The whole thing has made Patrik anxious. There’s picking out the ring, suddenly wondering whether he’s made a mistake in assuming she’ll say ‘yes,’, and then that awkward silence as he waits. But as fans know, he’s not disappointed. This isn’t the most exotic proposal in the world; it takes place right at home, in their study. But it’s just right for them.

And then there’s Anthony Bidulka’s Aloha Candy Hearts, which more or less begins with a marriage proposal. In that novel, Saskatoon PI Russell Quant takes a trip to Hawai’i to spend time with his partner, Alex Canyon, who’s a private and corporate security specialist. Canyon currently works in Melbourne, so the two have settled on Hawai’i as a good ‘in between’ place. It doesn’t hurt matters in this case that Canyon has paid for the airline tickets and the hotel. One night, they’re having dinner at an upmarket restaurant called La Mer, when Canyon proposes.

‘Then came THE QUESTION…
I was pretty sure a few neighbouring diners were also monitoring the drama at our table. How could they resist? Two well-dressed men seated at the best table in the house, a tropical paradise as our backdrop, the sultry haziness of too much too-expensive wine that begs close acquaintance from perfect strangers, romantic island music, one of us with a ring in his hand and a hopeful look on his face, the other with a wide-open mouth and shock on his (that would be me).’

Seriously, that sort of proposal is hard to resist. And Quant doesn’t.

Marriage proposals can take all kinds of forms. But no matter what the proposal is like, it always speaks of hope and promise, and that can really add to a novel. If you’re reading this, all the best to both of you!

ps. The ‘photo was taken on my ‘proposal night.’ In case you were wondering, I said ‘yes.’


*NOTE: The title of this post is a line from Billy Joel’s The Longest Time.  


Filed under Agatha Christie, Anthony Bidulka, Camilla Läckberg, Dorothy Sayers, Michael Connelly

36 responses to “I Think You Ought to Know That I Intend to Hold You For the Longest Time*

  1. Heartafire

    beautiful,,,that’s one of my fav. songs by BJ.

  2. That’s so sweet, Margot! It’s lovely that you said yes. Of course, there is the other category of proposal – the one that doesn’t come off. Can’t offhand think of one in crime fiction (there’s a great rejection in Pride and Prejudice) but I am sure others will be able to.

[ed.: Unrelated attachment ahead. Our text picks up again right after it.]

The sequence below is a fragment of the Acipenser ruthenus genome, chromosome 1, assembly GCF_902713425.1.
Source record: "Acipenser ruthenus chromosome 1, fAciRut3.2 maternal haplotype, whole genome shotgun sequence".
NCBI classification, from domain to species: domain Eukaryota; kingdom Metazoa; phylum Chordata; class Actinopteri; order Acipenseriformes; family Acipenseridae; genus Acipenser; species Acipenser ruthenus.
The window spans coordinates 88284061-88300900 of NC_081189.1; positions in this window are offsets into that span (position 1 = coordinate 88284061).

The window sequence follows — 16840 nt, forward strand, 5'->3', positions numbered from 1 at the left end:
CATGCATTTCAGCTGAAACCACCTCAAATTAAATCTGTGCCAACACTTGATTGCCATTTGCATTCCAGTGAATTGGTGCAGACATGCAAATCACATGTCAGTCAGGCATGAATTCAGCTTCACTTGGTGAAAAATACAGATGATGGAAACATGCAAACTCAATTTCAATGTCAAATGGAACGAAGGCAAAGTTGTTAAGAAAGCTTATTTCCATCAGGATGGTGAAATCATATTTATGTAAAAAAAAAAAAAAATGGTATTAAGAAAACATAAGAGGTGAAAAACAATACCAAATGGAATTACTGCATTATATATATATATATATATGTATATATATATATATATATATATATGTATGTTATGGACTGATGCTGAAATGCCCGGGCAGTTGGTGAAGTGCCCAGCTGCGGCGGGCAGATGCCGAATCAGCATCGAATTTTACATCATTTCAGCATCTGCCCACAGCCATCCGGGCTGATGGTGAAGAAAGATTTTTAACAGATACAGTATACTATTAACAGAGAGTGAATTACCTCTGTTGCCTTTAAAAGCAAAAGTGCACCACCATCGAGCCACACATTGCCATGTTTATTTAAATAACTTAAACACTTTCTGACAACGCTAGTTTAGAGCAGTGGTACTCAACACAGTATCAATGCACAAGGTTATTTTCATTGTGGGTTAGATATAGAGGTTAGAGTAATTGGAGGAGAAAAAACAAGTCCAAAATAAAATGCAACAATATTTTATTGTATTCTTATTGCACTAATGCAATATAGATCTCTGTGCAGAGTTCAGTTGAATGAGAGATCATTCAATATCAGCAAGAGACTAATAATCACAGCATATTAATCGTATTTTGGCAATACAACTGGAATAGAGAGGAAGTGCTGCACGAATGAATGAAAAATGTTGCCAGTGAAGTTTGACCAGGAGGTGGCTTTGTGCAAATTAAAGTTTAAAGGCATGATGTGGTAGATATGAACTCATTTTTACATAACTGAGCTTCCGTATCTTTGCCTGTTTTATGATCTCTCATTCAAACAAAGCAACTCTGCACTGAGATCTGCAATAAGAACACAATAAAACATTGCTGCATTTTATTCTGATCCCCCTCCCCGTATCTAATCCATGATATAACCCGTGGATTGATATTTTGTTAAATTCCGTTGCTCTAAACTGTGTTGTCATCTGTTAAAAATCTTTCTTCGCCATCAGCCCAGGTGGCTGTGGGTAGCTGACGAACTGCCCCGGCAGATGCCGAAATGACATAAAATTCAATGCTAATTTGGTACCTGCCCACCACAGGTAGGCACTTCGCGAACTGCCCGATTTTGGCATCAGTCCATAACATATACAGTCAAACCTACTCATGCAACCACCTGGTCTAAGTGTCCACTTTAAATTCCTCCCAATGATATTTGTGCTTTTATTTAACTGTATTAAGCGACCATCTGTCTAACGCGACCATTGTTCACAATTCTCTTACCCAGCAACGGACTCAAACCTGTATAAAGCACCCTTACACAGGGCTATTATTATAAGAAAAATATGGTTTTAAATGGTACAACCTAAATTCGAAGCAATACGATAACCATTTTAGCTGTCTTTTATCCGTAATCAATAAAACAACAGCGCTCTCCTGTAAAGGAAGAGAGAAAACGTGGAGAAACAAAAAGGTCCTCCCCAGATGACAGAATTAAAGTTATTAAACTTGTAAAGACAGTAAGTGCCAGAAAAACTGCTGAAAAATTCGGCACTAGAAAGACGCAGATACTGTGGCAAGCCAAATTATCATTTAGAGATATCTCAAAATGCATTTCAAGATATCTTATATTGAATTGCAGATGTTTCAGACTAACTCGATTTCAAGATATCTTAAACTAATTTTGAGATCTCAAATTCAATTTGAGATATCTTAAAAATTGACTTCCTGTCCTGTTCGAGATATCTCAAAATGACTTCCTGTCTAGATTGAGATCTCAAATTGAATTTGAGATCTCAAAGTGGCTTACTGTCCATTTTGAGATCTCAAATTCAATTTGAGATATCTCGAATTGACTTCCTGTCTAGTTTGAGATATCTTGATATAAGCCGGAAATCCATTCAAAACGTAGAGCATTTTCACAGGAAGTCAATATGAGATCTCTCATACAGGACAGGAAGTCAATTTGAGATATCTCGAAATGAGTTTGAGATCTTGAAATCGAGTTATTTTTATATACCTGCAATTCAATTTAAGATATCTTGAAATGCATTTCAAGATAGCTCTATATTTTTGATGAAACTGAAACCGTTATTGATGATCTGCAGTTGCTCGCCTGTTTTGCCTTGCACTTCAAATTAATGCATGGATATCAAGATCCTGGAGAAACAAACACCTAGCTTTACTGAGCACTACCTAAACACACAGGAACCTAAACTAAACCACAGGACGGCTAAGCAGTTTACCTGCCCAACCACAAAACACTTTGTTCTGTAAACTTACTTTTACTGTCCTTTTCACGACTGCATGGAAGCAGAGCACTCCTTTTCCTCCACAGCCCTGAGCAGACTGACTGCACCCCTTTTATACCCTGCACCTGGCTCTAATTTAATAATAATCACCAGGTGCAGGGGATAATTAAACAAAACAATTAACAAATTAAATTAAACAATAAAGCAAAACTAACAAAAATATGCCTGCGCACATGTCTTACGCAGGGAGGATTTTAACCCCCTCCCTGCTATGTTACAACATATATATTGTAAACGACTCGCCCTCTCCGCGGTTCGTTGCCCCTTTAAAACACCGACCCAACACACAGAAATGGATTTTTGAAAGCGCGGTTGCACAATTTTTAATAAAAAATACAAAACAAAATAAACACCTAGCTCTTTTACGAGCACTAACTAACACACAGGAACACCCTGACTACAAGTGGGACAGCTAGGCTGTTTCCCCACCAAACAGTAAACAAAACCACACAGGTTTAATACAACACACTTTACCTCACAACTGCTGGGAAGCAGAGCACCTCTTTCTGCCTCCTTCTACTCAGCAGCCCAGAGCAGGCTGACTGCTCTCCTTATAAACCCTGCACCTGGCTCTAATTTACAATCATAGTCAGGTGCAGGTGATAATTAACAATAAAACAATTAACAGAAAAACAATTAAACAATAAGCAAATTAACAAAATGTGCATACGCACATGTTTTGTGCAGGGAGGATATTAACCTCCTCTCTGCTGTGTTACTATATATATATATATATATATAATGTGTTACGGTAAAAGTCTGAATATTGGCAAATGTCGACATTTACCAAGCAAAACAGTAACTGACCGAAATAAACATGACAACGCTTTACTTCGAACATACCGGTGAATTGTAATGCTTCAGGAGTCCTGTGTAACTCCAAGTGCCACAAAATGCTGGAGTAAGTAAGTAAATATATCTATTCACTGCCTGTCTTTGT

• Thank you, Christine 🙂 – You’re right, too, that the ‘no,’ answer is definitely ripe fruit for a fiction plot (and Pride and Prejudice is a great example). It’s one of those emotion-filled times when anything can happen…

  3. What a lovely photo, Margot. And I love that line from the song too.

  4. Great photo Margot 🙂

  5. Love the photo! 🙂 Romance in crime really does have to be handled carefully, doesn’t it? I always felt Agatha Christie got the balance just about right. I love the romance you’ve chosen in Evil Under the Sun, and I love both the romances in The Moving Finger – especially Joanna and the doctor. Funnily enough though, one of the major reasons I could never grow to love the Wimsey books was because of the romance between Harriet and him, and yet I know loads of people think that’s what made them special. And coincidentally only last night I finally abandoned a book (which I won’t name here) because the romance totally took over from the crime aspect and I wasn’t the slightest bit interested in whether they got together or not…

    • Thanks for the kind words about the ‘photo, FictionFan 🙂 I’m sorry you ended up abandoning a book. It means, among other things, that you spent your time on a book that wasn’t (for you, anyway) worth that time, and with so many other great books out there, that’s always such a disappointment. But I know exactly what you mean about a romance overtaking a books/series. That can happen, and if the book you’re reading isn’t billed as a romance, that can be annoying. I think you’re right about Christie getting the balance right, though. And I’m so glad you mentioned The Moving Finger, because that’s a perfect example of how she pulled that off. It’s quite tricky, but she did it. And about Wimsey and Harriet Vane? I have to confess I think I liked that romance better than you did. Matter of taste, I suppose.

  6. Of course, you know, after the proposal and the marriage, when one half of the couple is murdered — as often happen in true crime and crime fiction — the first suspect is (fill-in-the-blank) . . . Yes, sad but true . . . Well, twisting a famous phrase, the course of true love never does run smoothly for some homicidal people.

  7. After two botched attempts I defiantly tried to decide for a cat & prostitutes instead. It wen awry, when even the cat informed me that my bank account number makes her find her fortune elsewhere… 😉

    Congratulations for making it to the sunny side of life with your marriage, Margot. And the photo is impressive, too.

    The comments on marriage in Crime Fiction are pretty good as well. But due a distraction from an old stalker of mine I only found enough time to be reminded of the official music video for the Pink song ‘Please, don’t leave me.’…

  8. Kathy D.

    Lovely photograph and congratulations on many years of wedded bliss.
    I don’t know the song but will look for it online.